Curb Your (Sugar) Enthusiasm
America’s sugar addiction is real, and it is having a major impact on our health! On average, Americans consume 22 to 30 teaspoons of sugar per day. One 12-ounce soda contains 8 to 12 teaspoons. This adds up to be 80 to 150 pounds of sugar per year! It’s not surprising that the amount of sugar in our diets is so high. First, sugar tastes good. It may be toxic to our bodies, but it triggers the same reward center in the brain that many drugs do and drives us to crave more. Actually, there was a study that showed that Oreos were more addictive than both heroin and cocaine in mice, so don’t beat yourself up too badly the next time you want to eat the whole bag. No one said kicking the sugar habit was going to be easy! Another reason why we consume so much sugar is due to bad information from the past. The sugar industry unfortunately helped pin the heart disease issue in our country on fats. Since then, many people have vilified fats, including cholesterol and saturated fat, and promoted low-fat diets. Low-fat diets are often supplemented with increased carbohydrate intake. Many of the low-fat variety foods also substitute in sugar after removing fat to improve taste, leading to even higher sugar intakes. Thankfully, this trend has reversed recently, and people are embracing fats again.
In our bodies, sugar consumption (especially fructose) has many negative effects. Sugar is very inflammatory. It has been shown to trigger low-grade chronic inflammation. The inflammation is systemic, or present throughout the whole body too. Chronic inflammation is associated with every degenerative disorder. Through many different pathways, sugar causes our immune system to overwork and increases the production of immune mediator and free radical molecules. These chronic inflammatory reactions increase the chances for conditions such as:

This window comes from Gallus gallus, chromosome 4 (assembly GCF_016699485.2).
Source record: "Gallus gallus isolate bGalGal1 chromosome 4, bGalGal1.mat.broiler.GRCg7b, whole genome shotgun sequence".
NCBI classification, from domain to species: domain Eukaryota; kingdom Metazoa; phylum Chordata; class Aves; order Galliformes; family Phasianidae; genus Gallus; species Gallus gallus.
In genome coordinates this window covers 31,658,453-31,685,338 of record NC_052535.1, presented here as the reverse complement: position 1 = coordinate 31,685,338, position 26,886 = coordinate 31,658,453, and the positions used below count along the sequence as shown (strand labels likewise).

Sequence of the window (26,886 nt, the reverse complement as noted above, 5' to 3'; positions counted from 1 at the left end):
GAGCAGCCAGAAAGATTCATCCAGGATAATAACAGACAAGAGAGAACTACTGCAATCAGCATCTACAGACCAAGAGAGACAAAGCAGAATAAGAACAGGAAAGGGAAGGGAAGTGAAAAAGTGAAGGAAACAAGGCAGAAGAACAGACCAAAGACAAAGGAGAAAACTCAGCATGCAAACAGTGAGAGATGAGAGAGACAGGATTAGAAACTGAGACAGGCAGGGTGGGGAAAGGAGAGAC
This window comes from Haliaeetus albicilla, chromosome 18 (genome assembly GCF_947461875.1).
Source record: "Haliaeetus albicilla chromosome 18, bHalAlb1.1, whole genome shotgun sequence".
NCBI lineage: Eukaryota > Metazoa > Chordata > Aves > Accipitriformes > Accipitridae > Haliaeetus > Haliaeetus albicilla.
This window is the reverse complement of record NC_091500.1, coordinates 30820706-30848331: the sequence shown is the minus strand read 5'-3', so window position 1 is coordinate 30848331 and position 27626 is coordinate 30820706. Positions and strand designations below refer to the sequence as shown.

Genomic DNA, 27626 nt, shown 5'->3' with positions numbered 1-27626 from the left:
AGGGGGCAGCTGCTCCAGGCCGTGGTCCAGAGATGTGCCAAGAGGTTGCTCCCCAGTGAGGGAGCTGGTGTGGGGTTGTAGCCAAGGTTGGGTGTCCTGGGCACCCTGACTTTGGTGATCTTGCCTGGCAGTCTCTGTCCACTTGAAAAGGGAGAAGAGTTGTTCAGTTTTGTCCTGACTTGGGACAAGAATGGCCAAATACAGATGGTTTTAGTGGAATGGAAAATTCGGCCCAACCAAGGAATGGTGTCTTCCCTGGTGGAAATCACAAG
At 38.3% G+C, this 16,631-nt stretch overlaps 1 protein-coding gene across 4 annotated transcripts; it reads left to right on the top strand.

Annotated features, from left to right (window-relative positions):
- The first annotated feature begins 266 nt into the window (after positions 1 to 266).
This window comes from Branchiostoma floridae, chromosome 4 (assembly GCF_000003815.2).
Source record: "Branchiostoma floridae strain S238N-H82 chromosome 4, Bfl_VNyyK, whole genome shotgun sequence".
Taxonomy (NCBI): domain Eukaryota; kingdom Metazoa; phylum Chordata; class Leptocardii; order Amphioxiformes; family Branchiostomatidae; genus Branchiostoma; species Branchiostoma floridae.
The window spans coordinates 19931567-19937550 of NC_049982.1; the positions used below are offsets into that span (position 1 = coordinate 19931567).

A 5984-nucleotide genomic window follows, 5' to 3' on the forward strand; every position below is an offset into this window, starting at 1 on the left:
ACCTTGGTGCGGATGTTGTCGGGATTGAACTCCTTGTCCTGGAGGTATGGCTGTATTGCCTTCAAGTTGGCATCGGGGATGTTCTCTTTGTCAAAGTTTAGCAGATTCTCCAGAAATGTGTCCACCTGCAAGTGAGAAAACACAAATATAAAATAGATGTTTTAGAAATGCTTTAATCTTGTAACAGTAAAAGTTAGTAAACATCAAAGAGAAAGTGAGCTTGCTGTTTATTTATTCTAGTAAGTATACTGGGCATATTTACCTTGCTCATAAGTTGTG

- Cardiovascular Disease
- Non-Alcoholic Fatty Liver Disease
- Inflammatory Bowel Disease
- Rheumatoid Arthritis
- Cognitive Impairment
- Muscle Aches
As you can see, sugar intake can lead to many aches, pains and dysfunctions that we don’t want. Cutting out sugar and other refined carbohydrates from your diet is definitely not easy, but it is worthwhile. Start small if you need to so that it can become a lasting change. One patient started by simply not eating dessert after dinner anymore. In a week, he had lost 7 pounds and felt noticeably better! Avoiding soda and juice is a good idea too. They have tons of added sugar and spike your blood sugar quickly. Maintaining hydration and eating more quality protein, fat, and fiber will also help by keeping you feeling full.
The foods that we put into our bodies have a major impact on how well we feel and function. Sugar is toxic and causes nervous system inflammation, so take a step today to get it out of your diet. Try eliminating sugar for a week to see what changes you notice. If you have any questions, call us at 215-259-5100 or email us at firstname.lastname@example.org!